Global give and take

byLaura Carr '17
granville-to-ghana
The more we reach out to other countries and cultures, the more ideas, information, and opportunities flow back to us. View Photos

Denison's emphasis on global perspective encourages opportunities abroad for students, and it also brings the world to Denison by building relationships with faculty and institutions in other countries. In the spring of 2016, the provost of Ashesi University in Ghana visited Denison and met with Sue Davis, Director of Off-Campus Study and International Programs, to talk about ways to deepen the relationship between the two institutions, both of which are members of the Global Liberal Arts Alliance (GLAA). GLAA is a consortium of 29 sister colleges in 17 countries working to strengthen liberal arts practices and values worldwide. 

Ashesi University Economics Professor, Stephen Armah, happened to be looking for a sabbatical opportunity for the fall semester of 2016. “I wanted to be associated with a university that has a strong economics department — it’s good to bounce your ideas off your peers,” Armah recalled.

Armah's sabbatical plans and Denison's economics department were a winning fit. As a specialist in the economic development of African countries, Armah could contribute in a number of ways to Denison's community, and the reputation of Denison's economics department convinced Armah it would be a productive location for his research, which included education in Ghana, culture and corruption, and eldercare.

He also valued the ready-made community of related disciplines: “As a liberal arts school with an anthropology department, political science, ecology, African studies and economics, I have a rich set of people [at Denison] that I can collaborate with.”

That summer, three Denison professors visited Ashesi for a week to further build ties between the two institutions: Jessen Havill (computer science and data analytics), Veerendra Lele (anthropology/sociology), and May Mei (math). Professor Armah arrived in Granville from Ghana for the fall semester soon after their return. 

armah in economics department-higley

Armah’s time at Denison wasn't his first experience in the United States or with liberal arts learning. He received his undergraduate degree in engineering from Swarthmore College, a master’s in economics from Emory University and a doctorate in agricultural economics from the University of Illinois at Urbana-Champaign.

At that time, economics was very insular. Nobody really cared about development, especially what I was interested in, which was understanding cocoa and cash crops and how they contribute to the economy,” Armah points out. “My country then was heavily into developing cocoa.”

We [in Ghana] need to ensure the quality of our academics. So I need to learn from a school that has done this. I need to see how it works.”

Returning home to Ghana after his American education to care for his parents, Armah began teaching at Ashesi University, which was founded in 2002. “Ashesi [which means “beginning”] was — and still is — the only liberal arts college in Ghana. I was educated at liberal arts schools, I know how they're run. So I can really contribute here.”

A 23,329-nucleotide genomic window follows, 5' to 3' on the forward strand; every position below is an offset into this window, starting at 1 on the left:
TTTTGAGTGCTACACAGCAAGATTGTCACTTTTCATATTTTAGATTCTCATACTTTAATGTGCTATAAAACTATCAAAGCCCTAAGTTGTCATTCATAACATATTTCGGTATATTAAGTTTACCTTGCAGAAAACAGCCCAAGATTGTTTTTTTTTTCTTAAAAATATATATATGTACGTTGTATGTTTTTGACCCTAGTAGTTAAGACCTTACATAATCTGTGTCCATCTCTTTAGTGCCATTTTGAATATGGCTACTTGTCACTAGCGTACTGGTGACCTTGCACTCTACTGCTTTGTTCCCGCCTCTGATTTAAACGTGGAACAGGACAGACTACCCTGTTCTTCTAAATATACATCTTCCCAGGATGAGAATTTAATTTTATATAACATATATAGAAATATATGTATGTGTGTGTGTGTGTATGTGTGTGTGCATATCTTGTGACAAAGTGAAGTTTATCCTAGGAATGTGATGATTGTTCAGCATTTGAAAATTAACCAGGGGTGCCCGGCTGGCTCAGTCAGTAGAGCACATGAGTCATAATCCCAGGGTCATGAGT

Professor and Chair of Economics at Denison, Andrea Ziegert, looks back at Armah's contributions during his semester here: “We learned about the complications that corruption brings to economic development in Africa through the research Stephen shared. And our discussions of curriculum have led us to develop a joint economic development course with Ashesi and Denison students.”

As often happens in a close community, he shared from life experience as well as from academic knowledge — Ziegert recalled a department meeting where there was a conversation about diversity in the economics profession, including in the classroom. “[Armah] shared his experience of what it was like to always be the only black person in his graduate studies. He was very willing to use that experience to help us think about how we could make our classrooms better learning environments.”

Armah was also a guest speaker in a Latin American Economic Development course led by Assistant Professor Luis Villanueva. “My students enjoyed and shared very positive comments about Stephen’s lecture on foreign aid in Sub-Saharan African countries,” he said. “His lecture helped my students to gain a broader perspective on issues faced by developing countries.”

Now home again in Ghana, Armah is a senior lecturer in the business administration department at Ashesi. But the door is open for continuing research opportunities with Denison, as well as summer research collaborations, faculty exchange programs and off-campus study with both schools.

Armah and his Denison colleague, Luis Villanueva, are planning a discussion-based, collaborative class that will be taught at Ashesi and Denison in the fall of 2017. “Sessions will be recorded and exchanged, and then at the end, students will write response papers that have to incorporate culture from both mediums to make sure that students actually understand the issues at hand,” said Armah.

And a new research focus has emerged from their collaboration. “We're both specialists in economic development, I specialize in Latin American countries and Stephen in African countries,” said Villanueva. “Stephen and I are currently working on a joint project exploring the reason behind the low economic growth in Mexico and Ghana, two developing countries that have pursued the export-led development strategy since the 1980s but have experienced very low economic growth.”

    January 9, 2017